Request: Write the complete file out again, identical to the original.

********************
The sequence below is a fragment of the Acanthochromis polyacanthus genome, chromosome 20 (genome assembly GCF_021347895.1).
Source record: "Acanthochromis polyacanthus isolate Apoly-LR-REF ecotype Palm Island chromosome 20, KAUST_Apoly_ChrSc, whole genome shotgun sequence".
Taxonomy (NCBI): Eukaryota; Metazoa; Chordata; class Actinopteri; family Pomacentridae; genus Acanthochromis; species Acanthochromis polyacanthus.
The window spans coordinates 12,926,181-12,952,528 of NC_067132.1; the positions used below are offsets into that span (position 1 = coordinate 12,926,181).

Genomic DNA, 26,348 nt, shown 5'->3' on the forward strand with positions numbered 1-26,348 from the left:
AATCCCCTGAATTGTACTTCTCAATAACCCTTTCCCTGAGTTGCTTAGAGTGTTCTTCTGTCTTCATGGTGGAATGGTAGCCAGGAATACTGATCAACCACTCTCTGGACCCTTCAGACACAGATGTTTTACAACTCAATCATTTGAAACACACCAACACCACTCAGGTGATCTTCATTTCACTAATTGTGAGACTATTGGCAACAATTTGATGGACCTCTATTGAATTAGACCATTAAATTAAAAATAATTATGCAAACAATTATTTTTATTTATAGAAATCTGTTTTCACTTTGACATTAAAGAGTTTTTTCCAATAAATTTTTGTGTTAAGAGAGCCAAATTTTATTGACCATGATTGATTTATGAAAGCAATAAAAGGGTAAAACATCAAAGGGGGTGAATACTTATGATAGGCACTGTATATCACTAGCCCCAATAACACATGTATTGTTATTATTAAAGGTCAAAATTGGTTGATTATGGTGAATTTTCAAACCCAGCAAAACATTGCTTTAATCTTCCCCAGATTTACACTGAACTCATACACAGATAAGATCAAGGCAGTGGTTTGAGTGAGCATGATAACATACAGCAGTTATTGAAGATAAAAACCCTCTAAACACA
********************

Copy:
The sequence below is a fragment of the Acanthochromis polyacanthus genome, chromosome 20 (genome assembly GCF_021347895.1).
Source record: "Acanthochromis polyacanthus isolate Apoly-LR-REF ecotype Palm Island chromosome 20, KAUST_Apoly_ChrSc, whole genome shotgun sequence".
Taxonomy (NCBI): Eukaryota; Metazoa; Chordata; class Actinopteri; family Pomacentridae; genus Acanthochromis; species Acanthochromis polyacanthus.
The window spans coordinates 12,926,181-12,952,528 of NC_067132.1; the positions used below are offsets into that span (position 1 = coordinate 12,926,181).

Genomic DNA, 26,348 nt, shown 5'->3' on the forward strand with positions numbered 1-26,348 from the left:
AATCCCCTGAATTGTACTTCTCAATAACCCTTTCCCTGAGTTGCTTAGAGTGTTCTTCTGTCTTCATGGTGGAATGGTAGCCAGGAATACTGATCAACCACTCTCTGGACCCTTCAGACACAGATGTTTTACAACTCAATCATTTGAAACACACCAACACCACTCAGGTGATCTTCATTTCACTAATTGTGAGACTATTGGCAACAATTTGATGGACCTCTATTGAATTAGACCATTAAATTAAAAATAATTATGCAAACAATTATTTTTATTTATAGAAATCTGTTTTCACTTTGACATTAAAGAGTTTTTTCCAATAAATTTTTGTGTTAAGAGAGCCAAATTTTATTGACCATGATTGATTTATGAAAGCAATAAAAGGGTAAAACATCAAAGGGGGTGAATACTTATGATAGGCACTGTATATCACTAGCCCCAATAACACATGTATTGTTATTATTAAAGGTCAAAATTGGTTGATTATGGTGAATTTTCAAACCCAGCAAAACATTGCTTTAATCTTCCCCAGATTTACACTGAACTCATACACAGATAAGATCAAGGCAGTGGTTTGAGTGAGCATGATAACATACAGCAGTTATTGAAGATAAAAACCCTCTAAACACA